When your knowledge curses you...

On the afternoon of October 25, 1854, a brigade of British cavalry made a daring attempt to capture the Russian guns at Balaclava in the Crimea. "Into the valley of death they rode" remembers the famous poem by Tennyson, "Theirs not to reason why, theirs but to do or die". Oh, and they died alright. Of the 670 British cavalrymen that made up the famous Light Brigade, only 300 came through unscathed. Until recently, historians have blamed the disaster on the arrogance of the British command. While that may have been part of it, there was another force at play: confusing orders given by people who assumed the recipients knew what they were talking about. Orders that were so vague they required significant re-interpretation by the people who took the proverbial plunge.

The orders, quite literally, were cursed.

The same force that brought about a famous military disaster may well plague your next high-stakes presentation.

Image source: historic-uk.com

Consider the following scenario:

“Smith left home, rushing forward as quickly as his legs would carry him. After running for a short distance, he turned left, waving his arms wildly. He turned sharply left and then dodged left again. Approaching home, his eyes grew big as he came face to face with a man wearing a dark mask”

What is going on here? A scene from a horror movie? A spy drama perhaps? Who is Smith and what is he doing running around like a crazy person? It feels a little bit like walking into a film 15 mins late doesn’t it? But what if I told you Smith was a baseball player? He’s just made one of his best hits of the season and now, as he “approaches home”, he’s coming face to face with the catcher from the opposing team - that’s “the man in the dark mask”. This knowledge would change everything right? Of course, it would. Here’s the thing though - many presenters just assume the rest of us know which movie is playing in their head - that they can jump at will from one scene to the next - or even skip a scene or two - without losing us.

So back to that invisible force that plagued The Light Brigade and which threatens your next speech or preso. Thanks to Professor Steven Pinker it has a name and that name is “The Curse of Knowledge”. The curse holds that the more familiar you are with a topic, the harder it is to explain it to others. As TED’s Chris Anderson puts it, “we find it hard to remember what it feels like not to know about it - our knowledge has ‘cursed’ us”.

“We find it hard to remember what it feels like not to know about it - our knowledge has ‘cursed’ us”.

The effect is that we unknowingly assume that others have the background to follow and understand our explanations. The "Curse" - regardless of our expertise, undermines our credibility. And, because people are either too polite or too scared to speak out, we walk away from our presentations under the illusion that communication has taken place

And here’s the triple whammy of the Curse of Knowledge. Mere awareness is no guarantee you won’t fall foul of it. You have to go to unusual lengths to counteract it...and FYI - it can be a rather harrowing process.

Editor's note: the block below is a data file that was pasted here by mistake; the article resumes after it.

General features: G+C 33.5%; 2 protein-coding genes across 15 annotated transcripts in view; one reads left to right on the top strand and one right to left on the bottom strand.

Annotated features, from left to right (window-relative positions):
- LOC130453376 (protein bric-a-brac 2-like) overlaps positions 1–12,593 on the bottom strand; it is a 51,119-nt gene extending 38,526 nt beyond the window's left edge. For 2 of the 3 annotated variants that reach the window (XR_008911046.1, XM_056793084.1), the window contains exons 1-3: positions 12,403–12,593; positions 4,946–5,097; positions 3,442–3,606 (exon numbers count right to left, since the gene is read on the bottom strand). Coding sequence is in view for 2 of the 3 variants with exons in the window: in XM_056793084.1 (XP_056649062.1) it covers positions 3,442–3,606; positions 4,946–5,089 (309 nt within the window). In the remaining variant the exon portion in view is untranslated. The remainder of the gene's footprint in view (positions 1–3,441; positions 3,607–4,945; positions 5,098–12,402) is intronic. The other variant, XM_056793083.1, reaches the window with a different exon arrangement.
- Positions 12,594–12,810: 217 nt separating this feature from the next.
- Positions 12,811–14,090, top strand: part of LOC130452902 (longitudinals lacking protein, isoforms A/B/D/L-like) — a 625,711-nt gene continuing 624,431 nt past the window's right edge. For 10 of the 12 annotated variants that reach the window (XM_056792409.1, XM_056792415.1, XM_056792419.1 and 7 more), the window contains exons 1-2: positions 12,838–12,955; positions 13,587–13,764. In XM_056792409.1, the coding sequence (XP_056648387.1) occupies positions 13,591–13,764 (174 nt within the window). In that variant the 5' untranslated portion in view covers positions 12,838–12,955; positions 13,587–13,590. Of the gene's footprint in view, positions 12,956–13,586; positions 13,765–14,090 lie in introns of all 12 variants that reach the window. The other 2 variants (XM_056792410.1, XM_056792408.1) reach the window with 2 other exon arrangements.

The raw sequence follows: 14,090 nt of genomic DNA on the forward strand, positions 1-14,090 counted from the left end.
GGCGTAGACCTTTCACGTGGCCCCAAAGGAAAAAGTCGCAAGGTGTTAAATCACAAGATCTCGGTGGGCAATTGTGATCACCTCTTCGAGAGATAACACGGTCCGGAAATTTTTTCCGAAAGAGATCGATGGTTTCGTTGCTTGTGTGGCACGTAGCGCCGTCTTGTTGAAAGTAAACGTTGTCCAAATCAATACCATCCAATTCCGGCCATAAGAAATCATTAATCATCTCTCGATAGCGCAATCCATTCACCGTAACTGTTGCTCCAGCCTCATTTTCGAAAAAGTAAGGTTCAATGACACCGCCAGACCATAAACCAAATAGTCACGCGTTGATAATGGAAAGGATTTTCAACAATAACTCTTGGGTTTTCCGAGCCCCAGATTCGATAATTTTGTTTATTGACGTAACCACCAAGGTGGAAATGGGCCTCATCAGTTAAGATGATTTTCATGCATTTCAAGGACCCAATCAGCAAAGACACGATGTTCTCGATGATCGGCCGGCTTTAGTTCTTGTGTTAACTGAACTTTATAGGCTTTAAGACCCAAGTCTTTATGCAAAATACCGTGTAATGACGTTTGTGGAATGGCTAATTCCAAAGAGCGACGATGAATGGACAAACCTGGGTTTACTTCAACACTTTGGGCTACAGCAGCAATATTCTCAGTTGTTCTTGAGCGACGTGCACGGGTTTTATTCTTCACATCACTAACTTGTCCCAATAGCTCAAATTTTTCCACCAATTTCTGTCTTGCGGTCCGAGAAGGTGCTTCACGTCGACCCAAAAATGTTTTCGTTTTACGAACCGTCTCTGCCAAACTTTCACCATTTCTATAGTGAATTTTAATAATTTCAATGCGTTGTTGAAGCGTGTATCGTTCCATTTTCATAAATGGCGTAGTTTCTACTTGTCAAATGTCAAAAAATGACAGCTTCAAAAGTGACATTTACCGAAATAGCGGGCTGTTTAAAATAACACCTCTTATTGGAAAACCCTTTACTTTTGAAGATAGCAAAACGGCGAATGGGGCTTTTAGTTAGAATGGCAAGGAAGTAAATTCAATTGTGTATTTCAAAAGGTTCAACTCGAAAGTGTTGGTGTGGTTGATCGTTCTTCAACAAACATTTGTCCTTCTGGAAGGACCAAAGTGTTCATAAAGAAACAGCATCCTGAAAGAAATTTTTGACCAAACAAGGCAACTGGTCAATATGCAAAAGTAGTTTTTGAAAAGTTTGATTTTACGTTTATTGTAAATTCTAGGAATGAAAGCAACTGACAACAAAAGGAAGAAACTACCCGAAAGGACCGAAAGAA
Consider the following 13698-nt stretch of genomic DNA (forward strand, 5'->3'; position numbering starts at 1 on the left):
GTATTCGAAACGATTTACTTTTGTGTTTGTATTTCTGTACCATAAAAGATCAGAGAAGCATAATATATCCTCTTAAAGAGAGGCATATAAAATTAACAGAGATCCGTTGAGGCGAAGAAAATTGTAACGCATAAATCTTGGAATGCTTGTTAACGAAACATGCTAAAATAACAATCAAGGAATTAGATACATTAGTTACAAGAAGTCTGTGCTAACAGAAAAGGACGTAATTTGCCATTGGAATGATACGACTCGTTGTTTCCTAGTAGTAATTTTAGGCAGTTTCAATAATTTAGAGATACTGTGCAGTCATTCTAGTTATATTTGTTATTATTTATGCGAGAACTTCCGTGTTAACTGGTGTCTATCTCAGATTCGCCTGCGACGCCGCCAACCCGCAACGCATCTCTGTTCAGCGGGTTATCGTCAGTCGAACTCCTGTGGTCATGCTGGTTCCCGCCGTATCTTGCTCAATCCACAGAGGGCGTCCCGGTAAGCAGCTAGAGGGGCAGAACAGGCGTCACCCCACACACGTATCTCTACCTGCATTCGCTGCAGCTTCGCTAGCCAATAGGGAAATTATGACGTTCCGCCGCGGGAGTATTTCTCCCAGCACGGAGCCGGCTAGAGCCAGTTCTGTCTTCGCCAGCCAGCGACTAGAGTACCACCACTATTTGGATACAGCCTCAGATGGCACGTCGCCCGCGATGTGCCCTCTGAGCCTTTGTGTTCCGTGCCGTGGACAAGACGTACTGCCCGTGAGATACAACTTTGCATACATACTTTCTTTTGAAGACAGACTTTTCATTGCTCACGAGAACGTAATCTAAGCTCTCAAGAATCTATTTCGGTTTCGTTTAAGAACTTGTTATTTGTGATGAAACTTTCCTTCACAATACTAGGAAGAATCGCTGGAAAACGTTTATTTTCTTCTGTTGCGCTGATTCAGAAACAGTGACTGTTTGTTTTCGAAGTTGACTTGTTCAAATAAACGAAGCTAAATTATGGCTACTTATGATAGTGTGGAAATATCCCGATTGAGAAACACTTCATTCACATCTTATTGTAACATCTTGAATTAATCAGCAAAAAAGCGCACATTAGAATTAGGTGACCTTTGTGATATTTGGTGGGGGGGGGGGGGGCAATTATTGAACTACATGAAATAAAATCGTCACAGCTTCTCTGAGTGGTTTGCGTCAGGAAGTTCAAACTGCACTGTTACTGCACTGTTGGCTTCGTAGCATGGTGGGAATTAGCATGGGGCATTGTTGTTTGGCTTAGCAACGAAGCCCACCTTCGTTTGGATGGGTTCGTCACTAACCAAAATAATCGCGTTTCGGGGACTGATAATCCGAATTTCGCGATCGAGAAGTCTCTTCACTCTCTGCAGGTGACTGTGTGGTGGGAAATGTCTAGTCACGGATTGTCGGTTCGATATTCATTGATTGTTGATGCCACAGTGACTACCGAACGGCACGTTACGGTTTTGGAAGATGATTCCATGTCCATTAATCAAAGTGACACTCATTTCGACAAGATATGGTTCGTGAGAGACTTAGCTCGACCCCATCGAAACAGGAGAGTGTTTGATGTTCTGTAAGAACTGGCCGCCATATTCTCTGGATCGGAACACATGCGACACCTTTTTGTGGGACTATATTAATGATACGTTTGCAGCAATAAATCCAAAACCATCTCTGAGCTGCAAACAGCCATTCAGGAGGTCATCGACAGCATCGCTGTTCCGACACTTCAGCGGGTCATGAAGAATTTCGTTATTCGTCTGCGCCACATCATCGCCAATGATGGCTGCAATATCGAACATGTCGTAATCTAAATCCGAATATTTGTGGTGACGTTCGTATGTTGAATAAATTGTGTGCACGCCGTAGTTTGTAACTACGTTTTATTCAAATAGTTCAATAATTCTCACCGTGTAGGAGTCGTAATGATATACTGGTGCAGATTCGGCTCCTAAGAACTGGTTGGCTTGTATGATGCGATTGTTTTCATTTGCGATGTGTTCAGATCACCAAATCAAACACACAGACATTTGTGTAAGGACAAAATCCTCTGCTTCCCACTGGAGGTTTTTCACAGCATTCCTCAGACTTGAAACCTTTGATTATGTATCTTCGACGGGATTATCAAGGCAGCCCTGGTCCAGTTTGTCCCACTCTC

Chris Anderson likens the communication of complex ideas to assembling a ship inside a bottle.

  • First, the craftsman must be intimately familiar with the component parts.

  • Next, she must place them into the bottle in the correct order - piece by logical piece, layer by logical layer.

  • Finally, she must fuse the pieces until they resemble the ship she had in mind in the first place.

Any break in the logic, any piece missing, or a failure to fuse one layer to the next, and the project is doomed. It’s the same with your narrative. Anderson continues:

“A talk isn’t a container or a bin that you put content into, it’s a process, a trajectory. The goal is to take the listener from where she is to someplace new. That means trying to make the sequence so stepwise that no one gets lost along the way.”

Here are some strategies for defeating the Curse of Knowledge

Firstly, identify an overarching theme (the equivalent of your "ship") for your presentation or keynote. Anything that conflicts with this theme is likely to be a distraction. A good theme helps you to organise and unite the many offshoots of even the most complex of arguments.

Secondly, break your theme down into a hierarchy. What do you have to explain first so people can understand subsequent layers of your argument? I like to get people to imagine they are explaining the concept of a Big Mac to a time traveler from the 18th century. If you think about it, there are so many concepts of the “Big Mac experience” that we moderns take for granted and which would be utterly alien to our friend from the 1700s.

  • How could they understand what a drive-through is if they don’t understand the concept of a car?

  • How could they understand what a bread bun is if they are only used to bread loaves?

  • How would the idea of a patty make sense if processed meat was not a thing back then? And so on...

In short, do a “big mac” on your argument...

Thirdly, rehearse your explanation with an outsider - someone who either knows nothing about the topic or who is, at most, new to it. Ask them where you lost them. Newbies are brilliant at spotting explanation gaps - that is to say, chinks in your argument. Outsider consultation is, I find, a very refreshing process. Because it calls for such a high level of explanatory rigour, it has the dual effect of showing me where my knowledge on a given subject is weak or even non-existent.

Good luck! And at the risk of adding too much cheese to the Big Mac, yours IS to reason why, yours NOT to do and die...


TED Talks - Chris Anderson

Cautionary Tales - Tim Harford

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